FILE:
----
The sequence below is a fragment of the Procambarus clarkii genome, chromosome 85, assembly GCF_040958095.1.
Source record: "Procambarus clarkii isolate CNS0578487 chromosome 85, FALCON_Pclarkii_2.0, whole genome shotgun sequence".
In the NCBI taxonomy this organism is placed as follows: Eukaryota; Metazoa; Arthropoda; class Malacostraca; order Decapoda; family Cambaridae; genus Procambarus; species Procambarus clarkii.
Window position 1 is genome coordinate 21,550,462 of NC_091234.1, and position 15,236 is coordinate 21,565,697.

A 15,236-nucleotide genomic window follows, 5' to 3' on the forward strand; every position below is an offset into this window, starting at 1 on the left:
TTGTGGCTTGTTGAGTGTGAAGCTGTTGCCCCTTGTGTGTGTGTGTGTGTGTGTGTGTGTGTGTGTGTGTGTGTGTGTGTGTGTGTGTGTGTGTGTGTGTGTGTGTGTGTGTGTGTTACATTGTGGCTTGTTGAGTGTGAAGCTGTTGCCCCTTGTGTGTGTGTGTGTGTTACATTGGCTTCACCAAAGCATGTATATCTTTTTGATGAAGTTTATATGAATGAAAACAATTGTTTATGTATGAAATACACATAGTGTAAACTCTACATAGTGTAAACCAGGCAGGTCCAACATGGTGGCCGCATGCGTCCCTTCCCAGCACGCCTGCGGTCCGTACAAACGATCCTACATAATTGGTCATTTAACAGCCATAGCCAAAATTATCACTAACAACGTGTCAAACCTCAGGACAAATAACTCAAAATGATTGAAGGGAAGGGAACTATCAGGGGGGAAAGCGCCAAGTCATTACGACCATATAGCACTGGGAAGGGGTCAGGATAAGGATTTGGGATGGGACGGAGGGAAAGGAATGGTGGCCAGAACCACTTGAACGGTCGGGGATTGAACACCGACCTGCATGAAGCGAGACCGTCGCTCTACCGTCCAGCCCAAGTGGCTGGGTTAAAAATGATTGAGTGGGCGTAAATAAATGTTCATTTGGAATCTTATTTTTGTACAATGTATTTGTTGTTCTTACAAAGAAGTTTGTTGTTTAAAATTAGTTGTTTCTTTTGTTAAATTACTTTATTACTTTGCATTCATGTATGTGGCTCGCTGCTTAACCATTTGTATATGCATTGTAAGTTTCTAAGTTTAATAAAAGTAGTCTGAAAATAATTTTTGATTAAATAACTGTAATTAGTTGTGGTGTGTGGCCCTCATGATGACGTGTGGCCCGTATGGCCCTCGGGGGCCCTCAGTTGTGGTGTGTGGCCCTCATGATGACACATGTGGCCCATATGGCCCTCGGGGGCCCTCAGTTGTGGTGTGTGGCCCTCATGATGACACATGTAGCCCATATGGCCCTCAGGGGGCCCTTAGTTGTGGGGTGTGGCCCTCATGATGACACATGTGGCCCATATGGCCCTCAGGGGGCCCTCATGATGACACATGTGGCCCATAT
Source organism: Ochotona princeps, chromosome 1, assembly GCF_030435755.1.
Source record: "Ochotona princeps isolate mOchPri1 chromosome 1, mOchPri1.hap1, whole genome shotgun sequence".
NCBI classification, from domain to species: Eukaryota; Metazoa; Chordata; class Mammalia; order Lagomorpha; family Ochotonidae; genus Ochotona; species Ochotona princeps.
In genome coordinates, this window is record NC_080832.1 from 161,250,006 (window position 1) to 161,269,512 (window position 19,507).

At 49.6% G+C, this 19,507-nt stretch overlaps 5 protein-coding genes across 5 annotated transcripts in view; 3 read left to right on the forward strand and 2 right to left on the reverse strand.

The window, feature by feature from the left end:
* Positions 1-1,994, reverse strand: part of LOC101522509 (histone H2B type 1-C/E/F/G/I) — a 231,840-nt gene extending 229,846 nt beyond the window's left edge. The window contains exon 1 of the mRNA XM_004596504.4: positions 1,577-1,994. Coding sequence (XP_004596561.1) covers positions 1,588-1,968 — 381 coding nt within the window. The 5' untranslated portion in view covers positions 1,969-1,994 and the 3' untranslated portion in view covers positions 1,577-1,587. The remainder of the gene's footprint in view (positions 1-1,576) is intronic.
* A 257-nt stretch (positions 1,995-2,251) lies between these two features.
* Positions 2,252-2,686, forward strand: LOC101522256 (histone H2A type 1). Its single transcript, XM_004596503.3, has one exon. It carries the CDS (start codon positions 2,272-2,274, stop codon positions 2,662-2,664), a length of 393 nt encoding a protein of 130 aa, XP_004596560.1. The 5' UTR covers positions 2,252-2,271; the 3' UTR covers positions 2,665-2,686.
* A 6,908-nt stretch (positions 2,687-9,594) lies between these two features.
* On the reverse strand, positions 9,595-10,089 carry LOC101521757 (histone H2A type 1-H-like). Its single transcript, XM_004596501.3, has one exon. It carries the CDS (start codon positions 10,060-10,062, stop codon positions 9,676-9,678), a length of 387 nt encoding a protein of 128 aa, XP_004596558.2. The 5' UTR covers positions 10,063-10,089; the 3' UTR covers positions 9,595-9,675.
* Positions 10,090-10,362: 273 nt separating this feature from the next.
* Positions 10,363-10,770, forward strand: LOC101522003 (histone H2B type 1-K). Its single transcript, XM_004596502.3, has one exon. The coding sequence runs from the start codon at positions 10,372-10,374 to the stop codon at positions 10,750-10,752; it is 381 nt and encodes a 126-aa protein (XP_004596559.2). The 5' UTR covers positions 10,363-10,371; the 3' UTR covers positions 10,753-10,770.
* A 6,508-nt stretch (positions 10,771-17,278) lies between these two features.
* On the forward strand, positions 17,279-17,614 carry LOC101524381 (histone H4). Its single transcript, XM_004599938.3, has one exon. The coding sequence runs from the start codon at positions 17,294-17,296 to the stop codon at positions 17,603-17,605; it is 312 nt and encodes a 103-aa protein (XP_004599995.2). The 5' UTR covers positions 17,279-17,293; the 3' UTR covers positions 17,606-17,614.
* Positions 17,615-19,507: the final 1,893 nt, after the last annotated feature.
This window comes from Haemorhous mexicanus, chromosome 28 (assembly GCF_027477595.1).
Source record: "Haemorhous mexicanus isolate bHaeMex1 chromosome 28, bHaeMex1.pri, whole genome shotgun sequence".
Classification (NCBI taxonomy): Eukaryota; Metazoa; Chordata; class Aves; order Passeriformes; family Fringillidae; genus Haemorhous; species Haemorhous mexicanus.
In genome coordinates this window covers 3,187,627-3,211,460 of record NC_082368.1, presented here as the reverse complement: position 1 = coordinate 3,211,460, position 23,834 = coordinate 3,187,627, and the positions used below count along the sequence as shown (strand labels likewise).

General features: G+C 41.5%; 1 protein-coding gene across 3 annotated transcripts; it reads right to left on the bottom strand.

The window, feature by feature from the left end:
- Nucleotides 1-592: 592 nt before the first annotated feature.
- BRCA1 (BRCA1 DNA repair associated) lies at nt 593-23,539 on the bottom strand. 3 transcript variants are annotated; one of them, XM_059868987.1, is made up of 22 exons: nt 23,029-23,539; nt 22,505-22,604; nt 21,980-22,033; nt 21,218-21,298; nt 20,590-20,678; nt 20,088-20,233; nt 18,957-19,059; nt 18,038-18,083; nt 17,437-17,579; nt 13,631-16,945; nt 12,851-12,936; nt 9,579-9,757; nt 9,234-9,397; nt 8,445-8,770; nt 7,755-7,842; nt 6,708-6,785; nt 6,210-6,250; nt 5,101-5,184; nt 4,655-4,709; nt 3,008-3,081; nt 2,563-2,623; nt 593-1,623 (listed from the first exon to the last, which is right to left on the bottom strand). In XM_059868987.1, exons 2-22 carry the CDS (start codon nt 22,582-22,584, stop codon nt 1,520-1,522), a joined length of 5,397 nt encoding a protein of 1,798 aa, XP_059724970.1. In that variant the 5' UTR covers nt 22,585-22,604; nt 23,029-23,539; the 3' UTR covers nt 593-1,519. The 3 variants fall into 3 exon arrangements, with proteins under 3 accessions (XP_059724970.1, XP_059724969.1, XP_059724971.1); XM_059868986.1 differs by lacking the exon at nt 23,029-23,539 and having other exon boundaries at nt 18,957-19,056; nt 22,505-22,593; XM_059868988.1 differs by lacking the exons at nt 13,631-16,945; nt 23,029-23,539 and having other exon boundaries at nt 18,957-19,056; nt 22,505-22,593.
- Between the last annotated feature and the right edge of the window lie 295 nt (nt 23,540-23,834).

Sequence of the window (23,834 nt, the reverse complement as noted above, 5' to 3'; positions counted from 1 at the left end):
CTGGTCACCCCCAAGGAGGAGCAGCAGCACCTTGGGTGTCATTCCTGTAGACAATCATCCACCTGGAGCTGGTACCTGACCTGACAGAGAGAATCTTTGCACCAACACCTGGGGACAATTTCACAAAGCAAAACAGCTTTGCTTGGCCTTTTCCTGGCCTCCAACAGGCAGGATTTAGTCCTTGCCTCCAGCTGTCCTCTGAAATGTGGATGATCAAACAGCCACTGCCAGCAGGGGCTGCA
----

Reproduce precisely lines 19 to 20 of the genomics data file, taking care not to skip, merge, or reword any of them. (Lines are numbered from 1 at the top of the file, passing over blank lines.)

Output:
* Positions 10,363-10,770, forward strand: LOC101522003 (histone H2B type 1-K). Its single transcript, XM_004596502.3, has one exon. The coding sequence runs from the start codon at positions 10,372-10,374 to the stop codon at positions 10,750-10,752; it is 381 nt and encodes a 126-aa protein (XP_004596559.2). The 5' UTR covers positions 10,363-10,371; the 3' UTR covers positions 10,753-10,770.
* A 6,508-nt stretch (positions 10,771-17,278) lies between these two features.